Sunda Strait Indonesia

Sunda Strait Indonesia

Found in the middle of the islands of Sumatra and Java, Sunda Strait Indonesia is the strait that links the Indian Ocean to the Java Sea. It stretches approximately to a south-west/north-east direction, having a smallest width of twenty-four kilometers or fifteen miles at the northeastern-end, flanked by Java’s cape Pujat and Sumatra’s Cape Tua.

Sunda Strait Indonesia makes navigating rather notoriously difficult because of its very deep western end that narrows and becomes much shallower with only a depth of twenty-meters in its eastern-end parts. The very strapping tidal flows, as well as sandbanks and man-made obstructions like oil rigs off the coast of Java, adds to navigation problems encountered by sailors passing through the strait.

Throughout history, Sunda Strait Indonesia has been part of significant shipping route, particularly during the time of the Dutch East India Company that used it as a gateway to Indonesia’s Spice Islands. The shallowness and narrowness of the strait, as well as lack of precise charting makes Sunda Strait Indonesia unsuitable for today’s huge ships, the majority of which take the Strait of Malacca instead.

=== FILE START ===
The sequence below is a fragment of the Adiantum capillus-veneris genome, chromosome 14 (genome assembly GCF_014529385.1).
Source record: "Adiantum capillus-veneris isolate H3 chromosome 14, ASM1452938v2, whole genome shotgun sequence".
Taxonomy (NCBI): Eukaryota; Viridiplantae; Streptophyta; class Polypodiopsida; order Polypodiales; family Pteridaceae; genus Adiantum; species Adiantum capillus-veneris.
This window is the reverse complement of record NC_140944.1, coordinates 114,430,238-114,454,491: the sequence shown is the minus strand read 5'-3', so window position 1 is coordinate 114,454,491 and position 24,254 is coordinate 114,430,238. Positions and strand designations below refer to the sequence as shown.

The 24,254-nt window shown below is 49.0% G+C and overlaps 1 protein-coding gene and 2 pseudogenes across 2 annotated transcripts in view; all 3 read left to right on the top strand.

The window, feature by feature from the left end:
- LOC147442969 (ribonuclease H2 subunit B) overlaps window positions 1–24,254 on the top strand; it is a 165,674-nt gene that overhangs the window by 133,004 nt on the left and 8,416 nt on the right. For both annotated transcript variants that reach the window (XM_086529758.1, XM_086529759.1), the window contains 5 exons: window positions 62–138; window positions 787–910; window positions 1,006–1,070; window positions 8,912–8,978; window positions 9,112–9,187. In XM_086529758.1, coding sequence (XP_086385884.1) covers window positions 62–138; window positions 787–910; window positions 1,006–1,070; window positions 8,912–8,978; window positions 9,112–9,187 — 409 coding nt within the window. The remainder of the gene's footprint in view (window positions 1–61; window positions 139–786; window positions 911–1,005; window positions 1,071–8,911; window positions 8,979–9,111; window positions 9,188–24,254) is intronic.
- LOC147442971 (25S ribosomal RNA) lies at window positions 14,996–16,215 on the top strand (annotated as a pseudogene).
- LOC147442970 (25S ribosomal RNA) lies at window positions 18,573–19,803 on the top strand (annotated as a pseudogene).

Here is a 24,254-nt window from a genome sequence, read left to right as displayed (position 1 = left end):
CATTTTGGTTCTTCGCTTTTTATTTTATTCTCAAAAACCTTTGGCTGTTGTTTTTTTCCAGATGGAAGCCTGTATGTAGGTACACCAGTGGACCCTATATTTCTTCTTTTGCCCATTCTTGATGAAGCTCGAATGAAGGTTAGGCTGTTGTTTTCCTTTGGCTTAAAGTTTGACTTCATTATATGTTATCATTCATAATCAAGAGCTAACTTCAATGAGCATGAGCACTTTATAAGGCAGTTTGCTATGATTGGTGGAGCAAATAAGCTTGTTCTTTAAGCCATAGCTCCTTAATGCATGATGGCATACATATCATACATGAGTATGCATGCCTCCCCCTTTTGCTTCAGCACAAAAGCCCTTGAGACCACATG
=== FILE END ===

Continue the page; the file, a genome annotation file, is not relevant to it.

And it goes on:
The strait is speckled with several small islands such as Sebuku, Sangiang, Sebesi, Panaitan, and most especially Krakatau Islands which includes Verlaten, Lang, Krakatau, and Anak Krakatau. These islands found in Sunda Strait, as well as the neighboring regions of Sumatra and Java were seriously affected with the 1883 Krakatau volcanic eruption, particularly due to the huge tsunamis and intense fall of pumice.

These 1883 volcanic eruption was the second largest and drastically altered the strait’s topography, with as much as eighteen to twenty-one kilometer of ignimbrite filling an area around the volcano. Several areas have on no account been resettled, such as Java’s coastal region which has now been incorporated to the Ujung Kulon National Park; however, many of the coastlines is presently very thickly populated.

In 1942, another event made history in Sunda Strait Indonesia, the Battle of Sunda Strait. The battle was part of the bigger “Battle of the Java Sea”, that happened when Allied cruisers USS Houston and HMAS Perth encountered an amphibious landing force of the Japanese near Batavia (presently Jakarta) in the leadership of Rear Admiral Kenzaburo Hara, which had battleships, ten destroyers, three cruisers, and aircraft carriers. The Japanese sunk the two Allied cruisers but a transport vessel and a minesweeper of the Japanese were also sunk through friendly fire.

The Sunda Strait today is the haven of the island remnants of historic volcanic eruptions, as well as a reminder of what was once and still is a great famous strait that served the Dutch trade and many other sea ventures.

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